A. Schopenhauer and F. Dostoevsky: Some Philosophical and Literary Parallels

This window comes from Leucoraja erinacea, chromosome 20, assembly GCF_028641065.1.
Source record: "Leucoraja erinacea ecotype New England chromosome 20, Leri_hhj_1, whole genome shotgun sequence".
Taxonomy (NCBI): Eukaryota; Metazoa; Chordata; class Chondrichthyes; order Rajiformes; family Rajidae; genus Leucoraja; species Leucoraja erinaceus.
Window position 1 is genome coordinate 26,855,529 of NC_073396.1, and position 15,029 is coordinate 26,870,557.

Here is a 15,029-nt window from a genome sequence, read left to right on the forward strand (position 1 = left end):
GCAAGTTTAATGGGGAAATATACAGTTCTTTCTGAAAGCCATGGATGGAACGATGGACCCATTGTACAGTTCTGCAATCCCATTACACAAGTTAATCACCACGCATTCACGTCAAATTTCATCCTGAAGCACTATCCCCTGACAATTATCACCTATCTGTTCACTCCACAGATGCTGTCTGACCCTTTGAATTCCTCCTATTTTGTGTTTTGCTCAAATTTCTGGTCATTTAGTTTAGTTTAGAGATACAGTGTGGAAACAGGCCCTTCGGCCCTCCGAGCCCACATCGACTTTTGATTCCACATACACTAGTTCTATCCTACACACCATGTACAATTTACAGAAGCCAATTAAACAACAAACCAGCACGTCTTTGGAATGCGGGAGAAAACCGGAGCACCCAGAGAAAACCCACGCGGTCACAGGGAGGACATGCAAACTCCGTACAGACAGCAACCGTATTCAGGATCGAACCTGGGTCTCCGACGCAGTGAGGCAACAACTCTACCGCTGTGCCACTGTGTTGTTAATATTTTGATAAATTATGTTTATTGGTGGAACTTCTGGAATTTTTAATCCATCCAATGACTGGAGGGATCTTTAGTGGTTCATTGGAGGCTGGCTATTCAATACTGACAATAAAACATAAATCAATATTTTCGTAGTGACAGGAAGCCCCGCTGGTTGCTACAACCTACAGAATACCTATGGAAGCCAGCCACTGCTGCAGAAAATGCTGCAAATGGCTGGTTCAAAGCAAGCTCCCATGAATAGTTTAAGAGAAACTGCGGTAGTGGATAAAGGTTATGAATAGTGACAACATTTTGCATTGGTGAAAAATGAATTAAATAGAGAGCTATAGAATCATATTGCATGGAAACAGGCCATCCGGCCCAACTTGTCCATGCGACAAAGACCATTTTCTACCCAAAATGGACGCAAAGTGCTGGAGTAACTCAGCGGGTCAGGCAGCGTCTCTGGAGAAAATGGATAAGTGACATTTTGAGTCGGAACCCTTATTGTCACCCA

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This thesis juxtaposes the philosophical theories of Arthur Schopenhauer with themes and characters in Fyodor Dostoevsky's major fictional works of the middle post-Siberian period (1863-1871). Of particular interest is the theme of will, which is prominent in both Schopenhauer's philosophy and Dostoevsky's fiction. The theme of will is discussed firstly, with relation to the notions of will as a thing-in-itself and with relation to the notion of will-to-live. Particular attention is rendered as to how Schopenhauer explains the relationship between will and reason. Then, a portrayal of this relationship, which is similar to Schopenhauer's, is _inferred from an examination of Dostoevsky's Notes from Underground. The philosophical argument expressed by the Underground Man, is viewed in the context of the socio-literary debate with Chemyshevsky and in the context of Schopenhauer's explanation of the will-reason relationship. As well, the Schopenhauerian notion of the will-to-live is applied to the analysis of some of the main characters of Dostoevsky's fiction, such as Raskolnikov, Svidrigailov, Ippolit and Stavrogin. Chapter I of this thesis, is devoted to exploration in the area of literary history. The purpose of this is to establish the hypothesis that Dostoevsky was acquainted with the philosophy of Schopenhauer. Following this brief survey, Chapters II and Ill, are devoted to reflections on and explanations of the concepts of will in Schopenhauer's philosophical works and its presence in Dostoevsky's fiction. The emphasis is on the relationship between will and reason, and the notion of the will-to-live. Chapter N contains an inquiry into the theme of suicide in both Schopenhauer and Dostoevsky. Such an inquiry reveals another example of thematic affinities between the two. Chapters V, VI and VII, are devoted to an analysis of Dostoevsky's characters with relation to suicide and Schopenhauer's notion of the will-to-live. The final chapter attempts to draw general conclusions from the evidence which emerges from this examination, as well as to further the thematic parallels between Schopenhauer and Dostoevsky regarding the theme of suffering.